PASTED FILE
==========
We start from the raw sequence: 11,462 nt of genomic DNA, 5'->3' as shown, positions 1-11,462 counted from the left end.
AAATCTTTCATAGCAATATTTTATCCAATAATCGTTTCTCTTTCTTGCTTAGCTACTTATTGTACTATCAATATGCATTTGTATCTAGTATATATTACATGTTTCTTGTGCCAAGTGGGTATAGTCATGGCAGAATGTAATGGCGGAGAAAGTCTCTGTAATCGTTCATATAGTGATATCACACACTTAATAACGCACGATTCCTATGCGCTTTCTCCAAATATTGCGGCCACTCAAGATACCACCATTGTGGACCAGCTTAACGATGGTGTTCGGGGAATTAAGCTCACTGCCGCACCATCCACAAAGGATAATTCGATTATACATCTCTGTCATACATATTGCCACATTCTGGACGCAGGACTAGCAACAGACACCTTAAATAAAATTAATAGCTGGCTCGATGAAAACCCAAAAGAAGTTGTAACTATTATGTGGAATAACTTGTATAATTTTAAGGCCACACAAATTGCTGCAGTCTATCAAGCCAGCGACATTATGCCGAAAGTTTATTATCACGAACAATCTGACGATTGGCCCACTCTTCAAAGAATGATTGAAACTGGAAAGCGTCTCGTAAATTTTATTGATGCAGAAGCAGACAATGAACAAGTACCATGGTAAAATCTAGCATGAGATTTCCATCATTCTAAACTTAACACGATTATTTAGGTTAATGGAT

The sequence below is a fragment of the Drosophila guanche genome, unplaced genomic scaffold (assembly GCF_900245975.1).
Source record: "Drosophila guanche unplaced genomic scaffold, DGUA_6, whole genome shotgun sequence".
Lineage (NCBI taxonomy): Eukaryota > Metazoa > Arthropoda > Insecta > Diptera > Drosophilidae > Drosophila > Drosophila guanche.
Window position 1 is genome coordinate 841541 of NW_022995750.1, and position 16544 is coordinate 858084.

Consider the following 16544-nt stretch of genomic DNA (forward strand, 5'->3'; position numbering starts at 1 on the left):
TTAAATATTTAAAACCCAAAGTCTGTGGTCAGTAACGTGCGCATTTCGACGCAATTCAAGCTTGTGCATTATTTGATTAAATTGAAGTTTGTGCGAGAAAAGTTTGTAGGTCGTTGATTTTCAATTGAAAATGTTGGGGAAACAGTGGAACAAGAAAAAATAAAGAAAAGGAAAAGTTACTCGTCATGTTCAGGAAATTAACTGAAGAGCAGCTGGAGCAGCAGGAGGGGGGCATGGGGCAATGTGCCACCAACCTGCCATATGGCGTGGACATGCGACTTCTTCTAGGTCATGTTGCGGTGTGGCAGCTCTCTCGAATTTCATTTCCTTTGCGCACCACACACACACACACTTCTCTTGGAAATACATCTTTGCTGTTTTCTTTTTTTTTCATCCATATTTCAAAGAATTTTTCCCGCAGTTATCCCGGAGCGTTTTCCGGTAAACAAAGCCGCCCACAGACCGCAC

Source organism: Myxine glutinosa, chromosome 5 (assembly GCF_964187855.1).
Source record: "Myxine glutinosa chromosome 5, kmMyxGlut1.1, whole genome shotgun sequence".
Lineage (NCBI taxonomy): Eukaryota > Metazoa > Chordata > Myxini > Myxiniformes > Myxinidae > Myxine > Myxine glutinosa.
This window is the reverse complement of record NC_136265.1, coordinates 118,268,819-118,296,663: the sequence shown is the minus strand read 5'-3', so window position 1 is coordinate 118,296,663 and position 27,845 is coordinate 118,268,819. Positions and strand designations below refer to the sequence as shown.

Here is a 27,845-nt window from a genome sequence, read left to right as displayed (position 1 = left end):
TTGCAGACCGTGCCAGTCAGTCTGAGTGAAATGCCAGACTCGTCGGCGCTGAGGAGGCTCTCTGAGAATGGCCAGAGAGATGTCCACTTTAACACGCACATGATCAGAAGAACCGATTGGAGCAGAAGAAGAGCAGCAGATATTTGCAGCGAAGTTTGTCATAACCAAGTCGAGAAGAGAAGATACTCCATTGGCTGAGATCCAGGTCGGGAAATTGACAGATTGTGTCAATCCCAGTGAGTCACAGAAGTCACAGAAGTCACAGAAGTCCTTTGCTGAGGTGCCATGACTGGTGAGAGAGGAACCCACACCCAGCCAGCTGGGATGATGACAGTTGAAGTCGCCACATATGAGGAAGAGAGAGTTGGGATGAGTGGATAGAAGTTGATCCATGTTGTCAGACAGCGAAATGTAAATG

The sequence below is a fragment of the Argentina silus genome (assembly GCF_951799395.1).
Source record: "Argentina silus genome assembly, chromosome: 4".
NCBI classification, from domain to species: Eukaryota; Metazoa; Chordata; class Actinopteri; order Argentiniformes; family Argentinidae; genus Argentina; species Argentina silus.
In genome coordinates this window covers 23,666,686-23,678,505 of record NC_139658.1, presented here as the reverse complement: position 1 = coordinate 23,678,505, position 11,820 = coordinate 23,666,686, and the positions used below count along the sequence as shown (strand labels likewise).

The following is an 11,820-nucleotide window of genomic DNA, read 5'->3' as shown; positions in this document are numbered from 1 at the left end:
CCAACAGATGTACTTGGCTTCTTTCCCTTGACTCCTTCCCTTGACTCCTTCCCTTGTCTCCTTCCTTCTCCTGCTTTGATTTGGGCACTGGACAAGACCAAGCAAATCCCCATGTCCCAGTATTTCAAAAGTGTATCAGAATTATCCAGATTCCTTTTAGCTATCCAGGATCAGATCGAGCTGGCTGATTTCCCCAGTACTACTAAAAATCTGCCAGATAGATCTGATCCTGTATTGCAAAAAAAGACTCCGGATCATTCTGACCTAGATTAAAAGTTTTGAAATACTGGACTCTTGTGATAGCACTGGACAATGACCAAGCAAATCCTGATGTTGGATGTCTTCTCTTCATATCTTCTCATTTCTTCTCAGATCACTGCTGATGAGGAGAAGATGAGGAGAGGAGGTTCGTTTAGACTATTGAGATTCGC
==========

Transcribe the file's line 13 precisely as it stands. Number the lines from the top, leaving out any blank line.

Here is a 27,845-nt window from a genome sequence, read left to right as displayed (position 1 = left end):